“This has many implications,” says Vera, saying that smaller players can’t compete with these large companies. “The trend towards concentration continues towards a few brands, as it has happened with Tequila,” he adds.
Clark can see the potential benefits, with some caveats. “Investment in the category is a good thing, as long as the community that produces the mezcal benefits from this investment and growth too,” she says.
Eduardo Gomez, founder of Tequila and Mezcal Fest in the UK, also acknowledges the upsides. “It is understandable that big brands are interested in the space, and their acquisitions shine a greater spotlight on an already hot category,” he says. “It can only help grow awareness of mezcal. So as long as it’s an authentic product we’re all for it.”
In terms of shining a spotlight on mezcal, many in the trade acknowledge the role that the on‐trade has played. “We respect and cherish all the creativity and talent of bartenders who play a main role in promoting the mezcal category directly to consumers,” adds Moreno.
Paola Bridge‐Collyns, senior brand ambassador for the agave portfolio of Indie Brands, now part of Rooster Rojo Tequila owner Amber Beverage Group, agrees: “Mezcal has become a favourite for bartenders, and they’re principal to opening up interest in agave spirits. They present different ways of drinking mezcal and show what it can offer in terms of flavour.”
These different ways of drinking mezcal – cocktails in particular – are key, according to some. Michael Cloke, co‐founder of Ojo de Dios Mezcal, is one, saying: “Mezcal is all about exploration, with a wide variety of styles, agaves and regions to enjoy. Cocktails are at the forefront of this discovery.”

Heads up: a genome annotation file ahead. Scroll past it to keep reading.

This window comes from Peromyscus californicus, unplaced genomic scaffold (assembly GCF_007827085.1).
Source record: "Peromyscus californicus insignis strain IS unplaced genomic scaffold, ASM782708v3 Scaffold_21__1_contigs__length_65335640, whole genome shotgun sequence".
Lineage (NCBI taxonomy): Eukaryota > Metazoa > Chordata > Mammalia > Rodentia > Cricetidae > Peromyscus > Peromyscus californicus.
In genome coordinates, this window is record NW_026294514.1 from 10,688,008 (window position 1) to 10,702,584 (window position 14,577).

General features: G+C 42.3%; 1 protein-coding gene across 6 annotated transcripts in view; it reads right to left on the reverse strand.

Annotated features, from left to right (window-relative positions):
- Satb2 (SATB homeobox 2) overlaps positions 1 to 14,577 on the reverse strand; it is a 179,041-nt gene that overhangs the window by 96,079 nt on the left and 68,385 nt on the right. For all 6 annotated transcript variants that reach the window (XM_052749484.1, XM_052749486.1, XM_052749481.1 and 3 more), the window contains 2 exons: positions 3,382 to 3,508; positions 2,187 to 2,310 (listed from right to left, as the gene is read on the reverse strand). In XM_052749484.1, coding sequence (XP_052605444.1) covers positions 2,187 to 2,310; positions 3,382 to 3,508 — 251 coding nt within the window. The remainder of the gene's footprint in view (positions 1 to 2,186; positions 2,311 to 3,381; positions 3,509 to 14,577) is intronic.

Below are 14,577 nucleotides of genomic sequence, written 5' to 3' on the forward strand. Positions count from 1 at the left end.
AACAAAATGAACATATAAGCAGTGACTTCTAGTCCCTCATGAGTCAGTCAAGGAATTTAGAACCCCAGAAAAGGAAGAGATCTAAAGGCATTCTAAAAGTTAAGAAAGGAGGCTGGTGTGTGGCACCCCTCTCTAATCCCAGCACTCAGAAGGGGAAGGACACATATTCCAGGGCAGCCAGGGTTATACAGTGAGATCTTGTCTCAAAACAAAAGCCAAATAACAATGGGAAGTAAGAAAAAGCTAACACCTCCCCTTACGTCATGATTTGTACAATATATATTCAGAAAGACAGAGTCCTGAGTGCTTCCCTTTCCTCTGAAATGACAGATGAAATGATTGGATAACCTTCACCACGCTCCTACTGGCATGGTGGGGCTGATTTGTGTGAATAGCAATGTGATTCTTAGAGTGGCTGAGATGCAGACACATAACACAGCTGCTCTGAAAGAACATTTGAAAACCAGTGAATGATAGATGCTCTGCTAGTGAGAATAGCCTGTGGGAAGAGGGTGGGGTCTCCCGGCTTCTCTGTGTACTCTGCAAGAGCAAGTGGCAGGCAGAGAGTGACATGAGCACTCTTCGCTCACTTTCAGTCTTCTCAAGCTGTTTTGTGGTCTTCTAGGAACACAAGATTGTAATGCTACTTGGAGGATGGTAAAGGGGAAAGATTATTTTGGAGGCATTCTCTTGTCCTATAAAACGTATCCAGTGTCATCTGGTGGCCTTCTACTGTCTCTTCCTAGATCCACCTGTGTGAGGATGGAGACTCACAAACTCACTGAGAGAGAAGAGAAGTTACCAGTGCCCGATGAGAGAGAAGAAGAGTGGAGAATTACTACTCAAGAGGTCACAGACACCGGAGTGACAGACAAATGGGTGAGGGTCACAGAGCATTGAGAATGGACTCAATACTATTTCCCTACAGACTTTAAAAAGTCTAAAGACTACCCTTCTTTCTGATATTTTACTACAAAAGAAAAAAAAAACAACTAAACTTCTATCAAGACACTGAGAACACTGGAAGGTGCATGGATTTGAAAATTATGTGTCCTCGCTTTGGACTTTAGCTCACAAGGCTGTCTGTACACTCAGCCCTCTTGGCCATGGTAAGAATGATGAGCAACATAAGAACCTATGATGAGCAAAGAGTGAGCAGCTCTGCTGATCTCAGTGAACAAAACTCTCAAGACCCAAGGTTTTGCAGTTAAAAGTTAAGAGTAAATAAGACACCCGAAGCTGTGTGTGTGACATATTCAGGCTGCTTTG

The Lost Explorer’s Clarke says: “We’re seeing mezcal make its way onto cocktail menus all around the world. Bartenders are especially excited to dive into a whole new world of possibilities.”
This has been curtailed by the Covid‐19 pandemic. “There’s been a huge shift towards at‐home cocktails, and the category is benefitting from this,” says Makin, who reports a significant increase in direct‐to‐ consumer sales.
Shepherd, who recently launched Corte Vetusto in this channel in the US through the Speakeasy Co platform, agrees: “Direct‐to‐consumer is critical to our future.”
But Covid‐19 might not have been the category’s biggest concern recently, with some major changes to how mezcals are certified.